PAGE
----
Talking about Khamosh

Bharathi Aunty,'' read Sonakshi Sinha's text message. "Which excerpt should I read at the launch? I haven't had time to read the book."

By BHARATHI S. Pradhan
  • Published 10.01.16
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Bharathi Aunty,'' read Sonakshi Sinha's text message. "Which excerpt should I read at the launch? I haven't had time to read the book."

While recommending that she take a look at the first two chapters which dealt with her father's childhood and his climb to fame, the writer's pride added, "But you'll read the next and the next because it's quite unputdownable."

We were discussing her father's new book Anything But Khamosh , the Shatrughan Sinha biography, which was launched on January 6, in Delhi. It took seven years to bring this book to the stores with only two points as the brief: Shatrughan Sinha (the subject, christened SS in the book by me) and I would make this the most honest celebrity biography of India and it would spotlight, unsparingly, the glamour world of films and the power world of politics.

It was therefore well balanced and fitting that skilled politicians L.K. Advani and Yashwant Sinha were the chief guests at the book launch while Sonakshi, as guest of honour, brought in the glamour quotient of a sought-after star. Nobody at the jam-packed hall of The Claridges in Delhi would have imagined the tensions of putting together an event that would be as talked about as the book itself. But my relief was tangible when L.K. Advani, dressed jauntily in a black cap and natty coat, walked in bang on time with daughter Pratibha. Another sigh went up on spotting Yashwant Sinha already seated and waiting in the front row with Dr Harsh Vardhan, General V.K. Singh, Amar Singh and many others walking in. Sonakshi had flown into Delhi barely an hour earlier and was going straight from the book launch back to the airport to catch a flight back to Mumbai. She was busy rehearsing her act for an awards function and this one, a quick, three-hour trip to Delhi, was for her daddy alone. Sona was undoubtedly the star attraction but on stage she was daddy's little girl who sat between SS and her glowing mother Poonam Sinha.

I'd always wanted to dispense with a conventional book release - the usual line-up of speeches by the publisher (Ajay Mago of Om Books International), the author (that would be me), the subject (SS), the chief guests and so on, with a celebrity compere probably reading from a tele-prompter. Right from day one, I mooted the idea of a lively discussion on stage moderated by someone articulate who knew the book and could think on her feet. Dipa Chaudhuri, the well-spoken chief editor of Om Books was my idea of the right moderator. It worked out so well that book launches will never be the same again.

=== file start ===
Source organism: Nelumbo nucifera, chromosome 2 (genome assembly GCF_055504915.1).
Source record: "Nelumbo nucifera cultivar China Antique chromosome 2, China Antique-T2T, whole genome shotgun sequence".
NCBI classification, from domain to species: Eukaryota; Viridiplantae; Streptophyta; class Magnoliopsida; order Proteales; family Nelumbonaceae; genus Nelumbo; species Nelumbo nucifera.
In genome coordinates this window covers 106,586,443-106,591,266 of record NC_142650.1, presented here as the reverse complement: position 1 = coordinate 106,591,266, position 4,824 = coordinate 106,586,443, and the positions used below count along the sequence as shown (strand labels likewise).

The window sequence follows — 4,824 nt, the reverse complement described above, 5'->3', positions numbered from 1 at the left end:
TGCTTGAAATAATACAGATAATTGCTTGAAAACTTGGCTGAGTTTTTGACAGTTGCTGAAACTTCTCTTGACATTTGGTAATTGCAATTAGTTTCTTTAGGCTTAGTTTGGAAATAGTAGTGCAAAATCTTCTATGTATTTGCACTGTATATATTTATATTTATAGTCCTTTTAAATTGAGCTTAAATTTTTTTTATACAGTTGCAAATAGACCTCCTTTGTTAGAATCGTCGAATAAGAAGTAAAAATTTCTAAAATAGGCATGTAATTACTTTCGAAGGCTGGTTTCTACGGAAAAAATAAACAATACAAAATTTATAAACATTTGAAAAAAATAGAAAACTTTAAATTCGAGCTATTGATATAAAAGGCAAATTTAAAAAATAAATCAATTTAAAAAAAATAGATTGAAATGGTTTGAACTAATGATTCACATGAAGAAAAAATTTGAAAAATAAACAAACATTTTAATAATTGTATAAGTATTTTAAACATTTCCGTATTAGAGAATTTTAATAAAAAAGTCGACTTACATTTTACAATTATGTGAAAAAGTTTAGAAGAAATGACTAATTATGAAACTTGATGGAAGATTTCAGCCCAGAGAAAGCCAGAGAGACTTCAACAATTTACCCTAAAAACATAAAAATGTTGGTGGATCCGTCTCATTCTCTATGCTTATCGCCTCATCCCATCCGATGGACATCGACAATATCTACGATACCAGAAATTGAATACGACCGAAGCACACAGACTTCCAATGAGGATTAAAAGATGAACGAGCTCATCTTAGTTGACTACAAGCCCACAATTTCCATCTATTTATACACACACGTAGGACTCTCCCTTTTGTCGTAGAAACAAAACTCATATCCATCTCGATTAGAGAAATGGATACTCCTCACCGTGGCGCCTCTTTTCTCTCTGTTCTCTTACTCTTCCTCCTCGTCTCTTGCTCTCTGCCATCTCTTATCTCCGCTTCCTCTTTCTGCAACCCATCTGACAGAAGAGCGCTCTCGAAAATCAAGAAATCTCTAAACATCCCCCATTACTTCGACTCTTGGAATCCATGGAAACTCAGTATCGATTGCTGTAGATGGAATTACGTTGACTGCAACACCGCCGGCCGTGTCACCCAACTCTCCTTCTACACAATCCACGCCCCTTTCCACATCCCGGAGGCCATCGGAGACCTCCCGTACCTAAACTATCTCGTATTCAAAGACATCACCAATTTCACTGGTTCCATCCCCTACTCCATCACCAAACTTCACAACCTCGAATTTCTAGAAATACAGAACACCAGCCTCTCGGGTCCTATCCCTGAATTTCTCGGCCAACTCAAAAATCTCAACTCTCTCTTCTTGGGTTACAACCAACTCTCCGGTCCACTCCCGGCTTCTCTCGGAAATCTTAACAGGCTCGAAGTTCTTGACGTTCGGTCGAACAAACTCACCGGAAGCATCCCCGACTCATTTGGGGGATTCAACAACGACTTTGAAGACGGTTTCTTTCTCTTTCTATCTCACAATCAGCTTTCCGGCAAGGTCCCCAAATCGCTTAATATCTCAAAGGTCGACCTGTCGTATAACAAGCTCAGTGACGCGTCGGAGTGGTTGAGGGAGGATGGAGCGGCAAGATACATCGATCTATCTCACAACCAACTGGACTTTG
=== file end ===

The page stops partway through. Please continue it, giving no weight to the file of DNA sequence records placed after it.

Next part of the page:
L.K. Advani had once told me that if anyone ever wanted to give him a gift, there were only two things he loved receiving: chocolates and books. The 88-year-old veteran loves books for sure, so I had personally sent him the first copy that had come off the press. On his part, Advani had not only meticulously read the book but when he had to "say a few words" (he chose to stand up and speak), he brandished the book and read out a back cover excerpt which he said, summed it all up for him. He was also grace personified as he showed me the message I'd written in the book for him and said how honoured he was to have received it.

"Older brother" Yashwant Sinha had also read the book and it was quite delightful to hear him refer to Shatrughan Sinha as SS. The two senior Sinhas (Yashwant, Shatrughan) seated next to each other did look like brothers - both wore stoles.

Their stoles reminded me of Muffler Man Arvind Kejriwal who had promised me the evening before that he would be at the book launch. I'd met him the night before at a special screening of Wazir in Delhi when his entire team, including deputy chief minister Manish Sisodia, had turned up. It was hilarious when Vidhu Vinod Chopra, the producer of Wazir, referred to the Delhi government's move to give a rose to traffic offenders of the odd-even rule. For an idea that was taken straight from the Gandhigiri propagated by Munna Bhai, Vidhu asked Kejriwal for royalty! Unfortunately, Kejriwal didn't make it to the book launch as he was hijacked by an emergency Cabinet meeting.

Who was there all through was the man in the news, Kirti Azad, who sat in the front row and stayed on for the after-launch dinner party.

After that exhilarating launch, hopefully, we'll be in Calcutta next Sunday in conversation with filmmaker Goutam Ghosh at the Kolkata Literary Fest.

Bharathi S. Pradhan is a senior journalist and author